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Will there be further measures for self-employed announced?

The Government assured parity for the self-employed but it has since accepted that this would be difficult to achieve. The Association of Independent Professionals and the Self-Employed (IPSE) has worked closely with the Government on implementing the current self-employment income support scheme. IPSE has confirmed that it will continue to work on helping to extend measures to all freelancers in need as a result of Covid-19.

The Government announced an extension to the Self-Employment Income Support Scheme from 1 November 2020.

 

Related FAQs

What if you want to terminate the contract completely?

If changed circumstances mean that a business wants to exit from a contractual arrangement, then before trying to terminate it, a careful review should be carried out to see whether a right to terminate actually exists. For example:

  • Not every contract for the sale of goods contains the right for the buyer to terminate in circumstances where the supplier hasn’t done anything wrong. If a business has entered into a contract on the supplier’s standard terms, it is unlikely to contain any such provision
  • A contract for the provision of services is unlikely, if drafted by the customer, to contain a provision that allows the supplier to walk away from the arrangement at short notice, or perhaps at all

If a party tries to terminate a contract when it doesn’t have the right to do so, the other party will likely claim breach of contract and could sue for damages. In the case of a long term or high-value contract, this could amount to a very significant liability.

Even if the right to terminate the contract does exist, there might be particular rules about the following:

  • How much notice has to be given
  • How such notice has to be served (for example, it might have to be in writing to a particular address)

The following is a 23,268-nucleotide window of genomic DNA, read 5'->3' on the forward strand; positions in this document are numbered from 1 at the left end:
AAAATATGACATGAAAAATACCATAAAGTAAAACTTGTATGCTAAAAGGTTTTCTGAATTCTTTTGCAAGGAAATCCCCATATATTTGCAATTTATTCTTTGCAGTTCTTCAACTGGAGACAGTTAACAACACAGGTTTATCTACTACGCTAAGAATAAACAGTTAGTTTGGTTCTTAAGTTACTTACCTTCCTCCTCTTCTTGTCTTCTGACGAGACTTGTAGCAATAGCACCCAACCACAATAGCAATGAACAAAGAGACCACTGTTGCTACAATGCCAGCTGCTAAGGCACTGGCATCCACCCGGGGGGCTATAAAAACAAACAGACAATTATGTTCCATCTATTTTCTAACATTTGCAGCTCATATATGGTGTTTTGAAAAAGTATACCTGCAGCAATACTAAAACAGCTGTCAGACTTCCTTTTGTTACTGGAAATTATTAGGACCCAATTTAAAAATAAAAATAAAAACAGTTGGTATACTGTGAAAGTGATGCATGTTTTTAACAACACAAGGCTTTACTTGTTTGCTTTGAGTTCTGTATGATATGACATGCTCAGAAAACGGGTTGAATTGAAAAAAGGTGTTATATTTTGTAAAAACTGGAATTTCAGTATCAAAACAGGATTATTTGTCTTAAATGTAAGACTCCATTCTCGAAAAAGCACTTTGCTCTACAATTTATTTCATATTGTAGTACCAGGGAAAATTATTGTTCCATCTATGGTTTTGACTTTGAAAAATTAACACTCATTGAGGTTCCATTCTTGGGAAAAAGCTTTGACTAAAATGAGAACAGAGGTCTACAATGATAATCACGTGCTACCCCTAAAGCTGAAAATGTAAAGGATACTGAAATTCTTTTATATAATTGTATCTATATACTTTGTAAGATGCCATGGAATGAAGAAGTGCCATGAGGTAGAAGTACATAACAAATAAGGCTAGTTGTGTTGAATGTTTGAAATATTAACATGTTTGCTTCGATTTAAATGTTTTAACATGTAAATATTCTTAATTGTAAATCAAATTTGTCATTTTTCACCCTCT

• When the notice can be served (perhaps on an anniversary of the start of the contract)
  • How much a party has to pay if it cancels (for example, for raw materials, for work done to date, or even the whole contract price)

All of these factors must be taken into account, and any contractual processes for termination are followed.

Will COP hearings still be open to the public?

Transparency is considered to be central to the philosophy of the COP. The guidance provides details on issues concerning transparency of proceedings and involvement/attendance of P. Whilst there will be some difficulties with ensuring that remote hearings are accessible to the public as an ‘open court’, provisions have been made for the continued presence of the press where the facilities can accommodate this.

Can I get contracts signed electronically if signatories are working remotely?

With the outbreak of coronavirus leading to a requirement for more employees to be working remotely, especially following Government advice that all non-essential travel including to and from work should be avoided, there has been an increased requirement for businesses to be more flexible in their approach to signing contracts.

The traditional approach has been for contracts to be printed and signed with a “wet ink” signature. However, this is not a strict legal requirement in the majority of circumstances and contracts can be formed without this degree of formality. English law recognises that contracts can be formed by electronic means – including the exchange of emails or the typing of a name into a document to signify agreement to it.

Whilst this approach offers a lot of flexibility, more sophisticated electronic signature tools are recommended for important documents, to enable the identity of the signatory to be validated and reduce the possibility of fraud.

If businesses are considering changing their contracting processes because of coronavirus, or because of a general shift towards paperless working, it is important to ensure that proper approval processes remain in place, and to consider whether a software tool should be used to complement them. Systems such as DocuSign are widely used.

There also remain some situations where legal advice is recommended before relying on an electronic signature:

  • Where the other party is abroad – as local laws that are different from English law might apply